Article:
Friday, August 21, 2015

What to Know before Self-Publishing – Part Two – The Disadvantages

There was a time when self-publishing meant writing a book, then paying a subsidy publisher to print it.  The author had to cover the costs of editing, cover design, printing and marketing before the book was available to the public, often paying thousands of dollars to sell just a few books. 
However, while authors can still bypass the traditional agent/editor submission route, now they can also create a direct market online through print on demand and eBooks.  So while they still have to put together a quality product, there aren’t any up-front costs to print it.  A book is printed only if someone orders it, and the printing costs are taken out of the royalties the author receives, rather than as an up-front cost.
This article is part two of three on self-publishing.  Last week, we posted the advantages of self-publishing.  But as we know, everything has two sides.  This week's article covers the drawbacks.  Yes, there are always drawbacks. 

Here are some disadvantages

1.      Finding readers – If you go with a traditional publisher, especially series, they usually form a loyal fan base.  These readers buy time and again because they know what to expect from the series.  If you self-publish, you can’t draw on this built-in fan base.  You have to find your own readers.

2.      Competition - According to Bowker, 458,000 books were indie pubbed in 2013 in the US. That’s up 437% from 2008.  I would say that’s a little competition.  That said, if your book is quality, it will rise above the rest.  It’s important to hire an experienced editor who will help make your book the best it can be.

3.      Low sales as  result – Sales on eBooks and POD books aren’t as high as traditionally published books, partly because they don’t have the marketing dollars behind them that big publishing houses can offer.  If you understand going in that your book will probably not sell 50,000 copies, you’ll better accept your sales rates.  That isn’t to say it can’t happen.  But only you can decide how much marketing is worth the end result, since it’s all on you.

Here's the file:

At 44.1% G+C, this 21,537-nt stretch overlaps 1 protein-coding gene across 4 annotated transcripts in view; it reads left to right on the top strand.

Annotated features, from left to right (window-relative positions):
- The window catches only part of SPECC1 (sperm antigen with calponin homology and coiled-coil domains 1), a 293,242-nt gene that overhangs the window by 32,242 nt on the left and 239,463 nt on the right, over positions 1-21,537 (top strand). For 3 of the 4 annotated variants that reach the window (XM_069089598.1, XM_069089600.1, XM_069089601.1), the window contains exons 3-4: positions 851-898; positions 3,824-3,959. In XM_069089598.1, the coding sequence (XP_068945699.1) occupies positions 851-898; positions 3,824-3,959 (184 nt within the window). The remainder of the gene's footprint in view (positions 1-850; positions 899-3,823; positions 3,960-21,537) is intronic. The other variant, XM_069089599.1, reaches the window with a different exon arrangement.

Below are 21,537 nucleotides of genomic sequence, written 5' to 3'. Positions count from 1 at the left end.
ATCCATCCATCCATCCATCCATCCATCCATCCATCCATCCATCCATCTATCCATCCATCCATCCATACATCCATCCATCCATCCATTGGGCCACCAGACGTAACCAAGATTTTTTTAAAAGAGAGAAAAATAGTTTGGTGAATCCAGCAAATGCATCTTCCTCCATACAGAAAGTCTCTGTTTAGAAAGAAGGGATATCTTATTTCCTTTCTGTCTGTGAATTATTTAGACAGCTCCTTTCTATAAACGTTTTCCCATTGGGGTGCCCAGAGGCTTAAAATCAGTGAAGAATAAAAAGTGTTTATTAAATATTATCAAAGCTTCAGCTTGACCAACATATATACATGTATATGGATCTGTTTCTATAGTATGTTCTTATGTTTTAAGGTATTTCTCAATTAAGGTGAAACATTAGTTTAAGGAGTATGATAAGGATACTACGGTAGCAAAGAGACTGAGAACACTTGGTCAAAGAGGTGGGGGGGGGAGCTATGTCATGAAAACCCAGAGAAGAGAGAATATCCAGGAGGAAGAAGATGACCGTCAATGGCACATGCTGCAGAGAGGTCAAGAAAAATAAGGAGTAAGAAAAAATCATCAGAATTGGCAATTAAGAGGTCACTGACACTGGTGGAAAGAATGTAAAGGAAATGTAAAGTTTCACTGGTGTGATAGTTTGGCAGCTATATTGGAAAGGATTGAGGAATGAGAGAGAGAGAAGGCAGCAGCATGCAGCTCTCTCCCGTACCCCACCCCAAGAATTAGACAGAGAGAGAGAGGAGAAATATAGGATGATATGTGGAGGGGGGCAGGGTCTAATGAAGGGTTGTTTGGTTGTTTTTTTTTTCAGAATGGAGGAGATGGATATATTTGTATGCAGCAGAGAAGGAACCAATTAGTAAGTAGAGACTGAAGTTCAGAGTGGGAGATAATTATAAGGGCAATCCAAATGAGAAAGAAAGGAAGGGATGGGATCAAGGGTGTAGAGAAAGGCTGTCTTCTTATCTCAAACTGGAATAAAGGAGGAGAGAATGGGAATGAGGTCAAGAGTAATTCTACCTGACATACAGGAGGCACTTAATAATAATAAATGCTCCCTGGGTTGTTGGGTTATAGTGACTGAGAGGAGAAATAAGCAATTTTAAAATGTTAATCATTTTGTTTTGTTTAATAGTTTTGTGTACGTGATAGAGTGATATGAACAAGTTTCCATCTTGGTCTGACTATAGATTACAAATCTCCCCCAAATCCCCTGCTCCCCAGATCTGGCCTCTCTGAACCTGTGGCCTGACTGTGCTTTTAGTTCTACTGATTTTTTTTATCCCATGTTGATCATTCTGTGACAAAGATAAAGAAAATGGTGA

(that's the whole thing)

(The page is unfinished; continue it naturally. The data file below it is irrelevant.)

4.      If your book is bad, your reputation is ruined – Everyone is proud of their finished product.  But as the author, it’s difficult to step back sometimes and admit the writing or the plot may not be your best effort.  If you put a poor quality product out there, it’s difficult to overcome the bad reviews, even if the second book is markedly better.  Make sure you have other eyes (not family or friends) look over your book before you produce it.

5.      Marketing is on your own – While many large publishing houses are leaving more and more to the author, when you self-publish, it’s all on you.  You have to create swag, set up a Facebook page, schedule a blog tour, contact book stores for signings, and find speaking engagements.  None of this will be done for you.  So be prepared for some hard work.

6.      Distribution is on your own – Major publishers have a large distribution list.  Your book would automatically ship to major outlets. However, when you self-publish, your book will not be in retail stores.  It will only be available online.  And you will be responsible for finding some of those outlets.

7.      Everything is on your own – Yes, everything!  You are the writer, editor, publisher, marketer and all around go-to person.  There is no support staff to answer phones, respond to emails or make decisions on art work.  You are everyone in the process.

8.      No advances – Most publishers offer an advance to authors when they contract them to write a book.  The amount varies, depending on the author and sales history.  The advance can be used to start marketing your book, money you won’t have if you self-publish.  The costs are all on you.  Which brings us to the next point:

9.      It costs money – And we’re not talking a few hundred dollars.  To hire a quality editor, a good graphic artist, a photographer for your head shot, etc., all costs money.  And unless you sell thousands of copies, you may not make that money back.

10.  Stress – Considering all this, it’s not surprising that the process can cause a lot of stress.  Unless you are prepared to handle these roadblocks, then the self-publishing process may not be for you.  Consider both time and money involved.
Don’t think, after all this though, that the process isn't worth the effort. 

Join us next week to learn how to balance the good with the bad to put out a quality product.

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